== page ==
915 times. Similarly, Lewis’s (1966) original “culture of poverty”
article in Scientific American has 1,185 citations, and Google
Scholar shows Moynihan’s book based on his report as having
2,643 citations. Of course, some of these citations emerge from
those critiquing the work—but it is a measure of the influence
these ideas have had in both professional and the popular venues. Payne’s (2005) book has sold over a million copies, is in its
fifth edition, and is widely used for teacher professional development. Barnes and Nobles named the fifth edition of her work
“Most Influential” and “Best of 2012.” McWhorter’s (2001,
2003, 2006) books have become bestsellers and are hailed by
many as the “real truth” about Black students and education.
Moreover, although the specific “culture of poverty” model
outlined in Lewis (1966) and Moynihan (1965) 50 years ago
might seem old-fashioned and out of date, we see modern versions of this all the time: Recent work exhorting Black parents to
“talk to their children more” in order to make them “more like
middle class children” (e.g., Nisbett, 2010), popular books purporting to “explain” why some cultural groups do better than
others because of certain cultural values (e.g., Chua & Rubenfeld,
2015), and even educators who focus uncritically on concepts
like “grit” (Duckworth, 2016) as what Black youth need fall solidly in this tradition.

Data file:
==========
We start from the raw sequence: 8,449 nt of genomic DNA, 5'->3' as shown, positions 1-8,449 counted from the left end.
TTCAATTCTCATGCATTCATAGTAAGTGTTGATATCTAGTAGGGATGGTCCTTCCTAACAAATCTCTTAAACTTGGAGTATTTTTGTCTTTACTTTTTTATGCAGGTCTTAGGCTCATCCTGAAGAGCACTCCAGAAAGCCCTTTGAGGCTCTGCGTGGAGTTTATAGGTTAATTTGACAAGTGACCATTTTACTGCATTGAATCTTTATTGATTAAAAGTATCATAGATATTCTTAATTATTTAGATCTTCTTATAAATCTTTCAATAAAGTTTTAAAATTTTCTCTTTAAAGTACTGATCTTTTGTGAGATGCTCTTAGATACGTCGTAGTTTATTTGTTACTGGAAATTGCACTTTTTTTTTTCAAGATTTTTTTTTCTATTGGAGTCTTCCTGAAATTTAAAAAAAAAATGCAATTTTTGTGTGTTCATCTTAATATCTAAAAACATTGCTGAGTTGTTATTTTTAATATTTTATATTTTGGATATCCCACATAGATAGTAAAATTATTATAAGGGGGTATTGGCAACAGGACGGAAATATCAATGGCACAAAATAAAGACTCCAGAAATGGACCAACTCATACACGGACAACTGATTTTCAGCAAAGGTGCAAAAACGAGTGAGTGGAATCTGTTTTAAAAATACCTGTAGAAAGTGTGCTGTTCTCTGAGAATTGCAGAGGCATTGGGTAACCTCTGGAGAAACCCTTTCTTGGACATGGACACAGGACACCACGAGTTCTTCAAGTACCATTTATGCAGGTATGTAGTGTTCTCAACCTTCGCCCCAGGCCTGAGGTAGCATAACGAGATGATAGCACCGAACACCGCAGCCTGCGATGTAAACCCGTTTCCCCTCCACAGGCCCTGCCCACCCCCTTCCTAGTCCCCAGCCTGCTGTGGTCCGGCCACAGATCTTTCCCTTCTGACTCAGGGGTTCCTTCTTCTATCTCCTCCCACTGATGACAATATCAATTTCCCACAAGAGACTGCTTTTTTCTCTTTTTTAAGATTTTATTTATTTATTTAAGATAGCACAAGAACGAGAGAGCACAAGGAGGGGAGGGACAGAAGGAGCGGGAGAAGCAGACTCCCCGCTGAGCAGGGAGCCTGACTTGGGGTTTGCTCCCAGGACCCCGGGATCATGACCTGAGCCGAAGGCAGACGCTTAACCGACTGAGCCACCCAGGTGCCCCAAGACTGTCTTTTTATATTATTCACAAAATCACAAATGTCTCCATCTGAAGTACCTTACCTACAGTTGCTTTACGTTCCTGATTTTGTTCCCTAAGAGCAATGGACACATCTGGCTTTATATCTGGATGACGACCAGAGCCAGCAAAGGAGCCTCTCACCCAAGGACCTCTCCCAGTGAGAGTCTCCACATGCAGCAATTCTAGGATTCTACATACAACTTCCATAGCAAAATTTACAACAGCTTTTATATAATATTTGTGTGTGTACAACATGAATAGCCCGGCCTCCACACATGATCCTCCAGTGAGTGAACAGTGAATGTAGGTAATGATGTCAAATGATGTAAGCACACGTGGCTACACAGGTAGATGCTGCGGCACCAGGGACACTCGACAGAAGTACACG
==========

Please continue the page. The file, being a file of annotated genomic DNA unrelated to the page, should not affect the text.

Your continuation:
We put forth a simple, yet provocative, question: Why are
statements that position Black people as deficient and needing of
“fixing” so readily accepted, and indeed lauded, even when these
statements are based in conjecture rather than research? We do
not suggest that these perspectives have gone unchallenged.
There have been strong critiques of popular work such as that of
Ruby Payne (e.g., see Gorski, 2006, 2008; Ng & Rury, 2006;
Osei-Kofi, 2005) and Ogbu (e.g., Ainsworth-Darnell &
Downey, 1998; P. L. Carter, 2006; Cook & Ludwig, 1998;
Horvat & Lewis, 2003; Spencer et al., 2001; Tyson, 2011;
Tyson, Darity, & Castellino, 2005). These critiques have been
widely circulated and have even been broadly accepted among
many, though far from all, educational researchers. Nevertheless,
these critiques do not diminish the popular understanding of
these theories, where they remain as influential as ever both
within and outside of educational circles.
How is that research conducted over 30 years ago and refuted
many times since can still have so much influence in the public
imagination that a phrase like “acting white” still invades public
discourse about Black youth? We suggest it is because these ideas
run deeper than we care to believe. Such deeply and sometimes
unconsciously (or “dysconscious” as King [1991] articulates)
anti-Black perspectives cannot be uncovered without extensive
attention to this damage narrative. Like Tuck (2009), we argue
that it is the “damage” imagery itself that needs fixing and that
places the blame for the educational struggles of Black youth
squarely and solely on the shoulders of the youth themselves and
perhaps also on their families (Baldridge, 2014; Bonilla-Silva,
2003; King, 1991; Pollack, 2013; Pollack & Zirkel, 2013;
Valencia, 1997, 2010; Zirkel & Pollack, 2016). These lay narratives, so deeply embedded in the thinking of many of our teacher
and leader candidates, lie at the heart of our challenge for improving the educational experiences Black students. We cannot place
the blame for the popularity of these theories “out there” and
presume that “we” educators and educational researchers play no
role in this process. It is school and district leaders who are buying
and assigning all teachers to read Payne’s (1996/2005) book.
Included in the group of people who use, rely on, and popularize
“culture of poverty,” deficit narratives, and “acting white” hypotheses are many educators as well as educational researchers. We